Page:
top of page

To Every Weed (Turn, Turn, Turn) There is a Season (Turn, Turn, Turn)

Marjory Blare, Master Gardener

As you get excited about the growing season really getting going, you may also be seeing weeds popping up amongst your more intentional plantings. Wondering what you can do to keep those weeds in check? Read on for information from Master Gardener Marjory Blare on identifying weeds and some ideas for managing them.

To Every Weed (Turn, Turn, Turn) There is a Season (Turn, Turn, Turn)

Weed: a plant that is not valued where it is growing and is usually of vigorous growth especially : one that tends to overgrow or choke out more desirable plants.

It is late spring, and I stand looking with satisfaction at the bucket of prickly lettuce seedlings at my feet, but make the mistake of glancing back at the hillside of shrubs and perennials. With a wilting feeling, I start seeing the vast number of Purselane and Spotted Spurge seedlings.

By mid-summer Lambs Quarters, Redroot Pigweed, and Ragweed (achoo!) will have germinated.

I know that come early fall I will be seeing Horseweed and Pineapple-weed. 

Identifying weeds can give you information on how to get rid of them, which are invasive, which are edible and which ones toxic or irritating to humans and/or animals. Knowing which weeds you have can tell you if you have compacted soils, rich soils or soils deficient in various nutrients. They can be annual (come up every year from seed), perennial (overwintering roots), or biennial (weeds that form a basal rosette the first year and produce flowers and seeds the second year). Weeds commonly germinate in the spring, some germinate in the fall, and there are others that come up just when you think your flower beds, pathways and gravel drives are weed free. Then, oh dear, there are the ones that can germinate, set seed and germinate again! Here are a few weeds you might encounter.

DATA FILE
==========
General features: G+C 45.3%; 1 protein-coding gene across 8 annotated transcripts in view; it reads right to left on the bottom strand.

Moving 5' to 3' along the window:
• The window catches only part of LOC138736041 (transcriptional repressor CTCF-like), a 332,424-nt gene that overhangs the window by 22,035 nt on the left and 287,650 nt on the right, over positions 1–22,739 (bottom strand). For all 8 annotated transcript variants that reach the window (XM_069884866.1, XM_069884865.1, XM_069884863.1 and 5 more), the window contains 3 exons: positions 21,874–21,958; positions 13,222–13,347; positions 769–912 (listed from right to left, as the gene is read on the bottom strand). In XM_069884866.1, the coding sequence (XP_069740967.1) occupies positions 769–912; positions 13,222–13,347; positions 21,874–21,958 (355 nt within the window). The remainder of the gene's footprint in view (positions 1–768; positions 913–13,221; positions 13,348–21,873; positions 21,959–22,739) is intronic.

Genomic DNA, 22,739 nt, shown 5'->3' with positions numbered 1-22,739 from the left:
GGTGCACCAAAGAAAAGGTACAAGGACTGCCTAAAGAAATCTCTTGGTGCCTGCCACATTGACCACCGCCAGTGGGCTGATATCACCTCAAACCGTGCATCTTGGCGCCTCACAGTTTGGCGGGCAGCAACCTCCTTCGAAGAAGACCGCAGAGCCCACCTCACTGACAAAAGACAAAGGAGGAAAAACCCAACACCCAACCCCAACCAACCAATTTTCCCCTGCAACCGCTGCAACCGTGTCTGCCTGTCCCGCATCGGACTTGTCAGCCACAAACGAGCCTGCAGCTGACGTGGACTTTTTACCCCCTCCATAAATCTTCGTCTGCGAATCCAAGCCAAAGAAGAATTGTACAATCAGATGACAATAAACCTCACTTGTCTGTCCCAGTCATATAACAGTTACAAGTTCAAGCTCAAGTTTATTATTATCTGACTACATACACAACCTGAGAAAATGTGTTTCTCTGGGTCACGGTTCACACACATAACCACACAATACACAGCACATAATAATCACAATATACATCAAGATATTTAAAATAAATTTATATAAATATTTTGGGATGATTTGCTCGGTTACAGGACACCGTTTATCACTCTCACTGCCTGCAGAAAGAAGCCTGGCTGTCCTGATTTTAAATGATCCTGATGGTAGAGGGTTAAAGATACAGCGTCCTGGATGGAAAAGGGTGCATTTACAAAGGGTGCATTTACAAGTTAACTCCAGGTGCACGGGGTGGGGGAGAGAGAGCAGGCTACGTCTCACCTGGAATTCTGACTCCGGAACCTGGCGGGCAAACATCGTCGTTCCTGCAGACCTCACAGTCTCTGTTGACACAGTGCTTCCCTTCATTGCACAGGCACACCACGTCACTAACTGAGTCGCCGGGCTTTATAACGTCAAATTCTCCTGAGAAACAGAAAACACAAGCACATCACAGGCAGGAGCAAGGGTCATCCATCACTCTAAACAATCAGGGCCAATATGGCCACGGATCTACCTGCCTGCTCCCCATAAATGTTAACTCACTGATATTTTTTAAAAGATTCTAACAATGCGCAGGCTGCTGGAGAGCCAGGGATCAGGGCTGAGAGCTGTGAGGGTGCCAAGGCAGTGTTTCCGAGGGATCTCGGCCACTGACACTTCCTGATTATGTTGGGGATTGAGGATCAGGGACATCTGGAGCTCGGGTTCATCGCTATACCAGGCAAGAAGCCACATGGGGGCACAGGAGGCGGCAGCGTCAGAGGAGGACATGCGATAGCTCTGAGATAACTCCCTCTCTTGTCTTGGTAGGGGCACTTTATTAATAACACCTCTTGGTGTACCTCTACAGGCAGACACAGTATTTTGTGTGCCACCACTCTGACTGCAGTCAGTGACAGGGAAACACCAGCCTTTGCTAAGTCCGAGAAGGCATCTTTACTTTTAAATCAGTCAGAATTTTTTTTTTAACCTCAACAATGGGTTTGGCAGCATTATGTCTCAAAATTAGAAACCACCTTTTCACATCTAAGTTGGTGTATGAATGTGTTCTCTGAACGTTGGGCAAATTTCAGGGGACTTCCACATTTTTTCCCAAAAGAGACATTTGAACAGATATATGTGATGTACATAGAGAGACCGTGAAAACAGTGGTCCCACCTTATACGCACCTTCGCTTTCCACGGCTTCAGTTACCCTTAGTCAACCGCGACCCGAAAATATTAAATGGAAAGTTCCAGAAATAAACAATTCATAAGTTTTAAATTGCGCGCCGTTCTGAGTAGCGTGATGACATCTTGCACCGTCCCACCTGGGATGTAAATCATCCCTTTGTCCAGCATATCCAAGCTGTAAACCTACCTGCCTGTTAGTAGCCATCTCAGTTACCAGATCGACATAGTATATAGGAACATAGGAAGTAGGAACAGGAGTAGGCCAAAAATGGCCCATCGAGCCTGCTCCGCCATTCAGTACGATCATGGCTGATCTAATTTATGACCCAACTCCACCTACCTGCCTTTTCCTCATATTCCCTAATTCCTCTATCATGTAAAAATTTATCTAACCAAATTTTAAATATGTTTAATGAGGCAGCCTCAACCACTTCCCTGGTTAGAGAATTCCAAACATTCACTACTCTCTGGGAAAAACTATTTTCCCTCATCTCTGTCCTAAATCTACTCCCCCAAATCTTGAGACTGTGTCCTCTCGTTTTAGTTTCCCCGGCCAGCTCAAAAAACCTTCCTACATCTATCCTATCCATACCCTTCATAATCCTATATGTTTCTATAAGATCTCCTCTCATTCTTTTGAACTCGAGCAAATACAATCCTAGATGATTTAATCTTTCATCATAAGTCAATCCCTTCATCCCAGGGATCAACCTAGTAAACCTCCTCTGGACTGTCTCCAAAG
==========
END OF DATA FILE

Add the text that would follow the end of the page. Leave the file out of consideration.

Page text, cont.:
For more resources on identifying and managing weeds:

If you have a plant and want to know if it's a weed, this UMN Extension link will help you.

Here is the Extension site for lawn weeds and what to do about them.

The DNR has this site to help you identify invasive weeds, and what to do about them,  including reporting certain weeds to the DNR.

Here is one link to edible weeds, but, look for the coming Buzz article on edible weeds.

Weeds of the Upper Midwest by Teresa Marrone 

This is a book highly recommended by Dakota County Master Gardener Sally Macnamara

“I know a weed when I see it. Although identifying a weed is not strictly necessary, it can be satisfying to know the enemy.”  - Marjory Blare

Photo Credit: Marjory Blare (1,3,4,5) & (2)

bottom of page